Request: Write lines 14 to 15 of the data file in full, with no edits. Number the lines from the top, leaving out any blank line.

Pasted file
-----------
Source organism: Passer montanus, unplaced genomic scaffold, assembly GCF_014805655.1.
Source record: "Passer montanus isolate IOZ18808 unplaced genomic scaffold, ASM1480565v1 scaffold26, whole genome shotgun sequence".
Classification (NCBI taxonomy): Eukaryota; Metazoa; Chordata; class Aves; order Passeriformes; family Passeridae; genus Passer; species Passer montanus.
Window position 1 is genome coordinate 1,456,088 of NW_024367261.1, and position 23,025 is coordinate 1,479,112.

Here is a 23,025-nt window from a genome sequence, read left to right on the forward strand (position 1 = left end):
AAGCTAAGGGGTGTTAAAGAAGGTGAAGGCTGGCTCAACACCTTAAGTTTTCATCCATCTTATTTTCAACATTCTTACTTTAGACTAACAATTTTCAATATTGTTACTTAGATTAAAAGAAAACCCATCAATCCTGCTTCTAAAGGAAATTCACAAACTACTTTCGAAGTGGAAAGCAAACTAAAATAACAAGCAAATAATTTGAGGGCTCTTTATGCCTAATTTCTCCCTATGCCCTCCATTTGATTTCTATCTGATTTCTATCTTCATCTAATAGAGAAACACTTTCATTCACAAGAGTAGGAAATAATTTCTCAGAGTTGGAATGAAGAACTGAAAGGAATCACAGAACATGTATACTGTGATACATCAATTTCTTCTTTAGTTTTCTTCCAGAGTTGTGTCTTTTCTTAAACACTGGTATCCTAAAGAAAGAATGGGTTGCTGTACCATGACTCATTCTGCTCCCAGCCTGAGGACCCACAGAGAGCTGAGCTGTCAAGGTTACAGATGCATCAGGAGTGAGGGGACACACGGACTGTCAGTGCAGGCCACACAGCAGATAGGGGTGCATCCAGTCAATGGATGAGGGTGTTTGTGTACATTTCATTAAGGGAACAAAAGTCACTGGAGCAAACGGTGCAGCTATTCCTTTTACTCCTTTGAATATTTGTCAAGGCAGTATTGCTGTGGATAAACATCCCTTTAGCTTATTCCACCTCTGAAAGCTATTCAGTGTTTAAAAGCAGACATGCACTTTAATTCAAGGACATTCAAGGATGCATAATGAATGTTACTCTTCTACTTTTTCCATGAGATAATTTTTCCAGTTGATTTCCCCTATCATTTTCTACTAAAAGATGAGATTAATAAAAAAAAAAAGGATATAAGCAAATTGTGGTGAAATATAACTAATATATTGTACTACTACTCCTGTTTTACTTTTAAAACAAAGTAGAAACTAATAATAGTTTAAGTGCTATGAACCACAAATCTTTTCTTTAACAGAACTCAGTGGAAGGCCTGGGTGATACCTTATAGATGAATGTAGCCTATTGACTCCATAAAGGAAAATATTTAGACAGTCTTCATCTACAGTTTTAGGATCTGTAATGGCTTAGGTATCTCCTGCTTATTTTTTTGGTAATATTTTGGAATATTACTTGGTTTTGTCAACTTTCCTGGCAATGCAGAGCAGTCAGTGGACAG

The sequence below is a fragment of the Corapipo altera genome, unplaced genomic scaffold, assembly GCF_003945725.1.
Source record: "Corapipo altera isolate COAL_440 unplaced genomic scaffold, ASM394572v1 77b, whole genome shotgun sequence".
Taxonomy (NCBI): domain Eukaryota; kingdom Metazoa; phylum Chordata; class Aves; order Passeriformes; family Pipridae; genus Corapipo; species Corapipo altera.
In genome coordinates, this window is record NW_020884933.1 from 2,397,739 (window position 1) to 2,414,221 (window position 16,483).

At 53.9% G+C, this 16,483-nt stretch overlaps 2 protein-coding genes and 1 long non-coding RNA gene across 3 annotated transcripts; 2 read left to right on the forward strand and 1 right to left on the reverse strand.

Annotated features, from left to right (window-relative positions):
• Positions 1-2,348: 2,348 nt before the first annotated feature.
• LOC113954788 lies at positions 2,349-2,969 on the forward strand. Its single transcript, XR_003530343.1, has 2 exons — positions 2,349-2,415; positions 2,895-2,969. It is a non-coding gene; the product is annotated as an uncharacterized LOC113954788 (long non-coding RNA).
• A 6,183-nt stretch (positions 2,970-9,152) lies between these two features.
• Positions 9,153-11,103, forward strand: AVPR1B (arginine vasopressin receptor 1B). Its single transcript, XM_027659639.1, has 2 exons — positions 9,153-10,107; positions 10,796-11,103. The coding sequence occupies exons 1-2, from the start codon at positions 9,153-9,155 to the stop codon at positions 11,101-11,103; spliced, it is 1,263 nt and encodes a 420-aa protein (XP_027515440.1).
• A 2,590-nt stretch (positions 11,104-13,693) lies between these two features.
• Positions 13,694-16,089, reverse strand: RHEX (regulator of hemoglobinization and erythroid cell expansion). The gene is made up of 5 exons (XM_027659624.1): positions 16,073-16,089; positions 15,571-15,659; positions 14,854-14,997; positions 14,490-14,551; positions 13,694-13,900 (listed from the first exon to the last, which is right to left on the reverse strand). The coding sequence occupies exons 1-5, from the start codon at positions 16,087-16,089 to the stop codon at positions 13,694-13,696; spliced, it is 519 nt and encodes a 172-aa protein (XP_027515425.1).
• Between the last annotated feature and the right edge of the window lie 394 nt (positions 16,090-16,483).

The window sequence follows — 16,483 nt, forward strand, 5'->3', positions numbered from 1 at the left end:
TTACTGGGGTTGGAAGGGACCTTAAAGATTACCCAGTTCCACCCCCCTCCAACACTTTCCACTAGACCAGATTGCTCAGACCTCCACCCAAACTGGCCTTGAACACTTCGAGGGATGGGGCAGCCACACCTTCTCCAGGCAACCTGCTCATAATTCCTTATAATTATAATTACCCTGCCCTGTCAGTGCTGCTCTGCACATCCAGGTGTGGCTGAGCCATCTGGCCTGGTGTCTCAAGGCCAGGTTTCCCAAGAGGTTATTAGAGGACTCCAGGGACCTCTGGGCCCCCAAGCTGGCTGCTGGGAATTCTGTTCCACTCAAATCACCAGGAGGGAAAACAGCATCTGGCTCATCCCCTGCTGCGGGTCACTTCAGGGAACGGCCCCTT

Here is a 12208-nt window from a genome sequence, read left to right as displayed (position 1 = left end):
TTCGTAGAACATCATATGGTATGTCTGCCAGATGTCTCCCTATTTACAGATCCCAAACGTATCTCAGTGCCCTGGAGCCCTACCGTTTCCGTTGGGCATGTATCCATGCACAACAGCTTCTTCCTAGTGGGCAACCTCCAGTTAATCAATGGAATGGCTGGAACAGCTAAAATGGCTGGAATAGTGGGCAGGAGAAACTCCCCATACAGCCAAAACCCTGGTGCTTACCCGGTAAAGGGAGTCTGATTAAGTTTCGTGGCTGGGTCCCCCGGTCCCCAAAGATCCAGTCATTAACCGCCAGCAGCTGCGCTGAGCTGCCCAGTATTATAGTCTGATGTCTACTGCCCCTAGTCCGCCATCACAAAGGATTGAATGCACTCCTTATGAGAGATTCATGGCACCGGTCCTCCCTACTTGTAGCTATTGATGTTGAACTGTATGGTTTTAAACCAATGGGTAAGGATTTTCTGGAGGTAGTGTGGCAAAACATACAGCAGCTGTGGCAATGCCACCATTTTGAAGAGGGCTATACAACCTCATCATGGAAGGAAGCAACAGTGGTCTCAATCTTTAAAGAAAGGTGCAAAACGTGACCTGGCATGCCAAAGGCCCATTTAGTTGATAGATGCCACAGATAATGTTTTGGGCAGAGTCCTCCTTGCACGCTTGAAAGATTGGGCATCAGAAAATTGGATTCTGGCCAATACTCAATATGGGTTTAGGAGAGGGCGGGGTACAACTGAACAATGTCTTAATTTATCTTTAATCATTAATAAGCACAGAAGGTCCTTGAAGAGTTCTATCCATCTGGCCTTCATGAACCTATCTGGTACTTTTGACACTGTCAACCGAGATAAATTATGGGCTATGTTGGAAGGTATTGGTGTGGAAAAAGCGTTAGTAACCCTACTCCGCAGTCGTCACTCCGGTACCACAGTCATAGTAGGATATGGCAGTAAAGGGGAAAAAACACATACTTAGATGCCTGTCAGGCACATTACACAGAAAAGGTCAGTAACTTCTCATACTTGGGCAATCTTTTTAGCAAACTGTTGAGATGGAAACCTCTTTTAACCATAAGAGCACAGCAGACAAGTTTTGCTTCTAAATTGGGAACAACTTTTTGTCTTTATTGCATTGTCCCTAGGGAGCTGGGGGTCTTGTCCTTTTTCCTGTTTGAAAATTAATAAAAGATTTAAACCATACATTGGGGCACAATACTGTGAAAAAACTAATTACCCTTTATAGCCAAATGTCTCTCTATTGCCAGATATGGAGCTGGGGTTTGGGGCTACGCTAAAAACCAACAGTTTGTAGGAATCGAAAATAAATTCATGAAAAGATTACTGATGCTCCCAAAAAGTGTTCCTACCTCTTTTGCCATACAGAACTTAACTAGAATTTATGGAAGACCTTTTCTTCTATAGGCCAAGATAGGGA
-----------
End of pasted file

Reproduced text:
• LOC113954788 lies at positions 2,349-2,969 on the forward strand. Its single transcript, XR_003530343.1, has 2 exons — positions 2,349-2,415; positions 2,895-2,969. It is a non-coding gene; the product is annotated as an uncharacterized LOC113954788 (long non-coding RNA).
• A 6,183-nt stretch (positions 2,970-9,152) lies between these two features.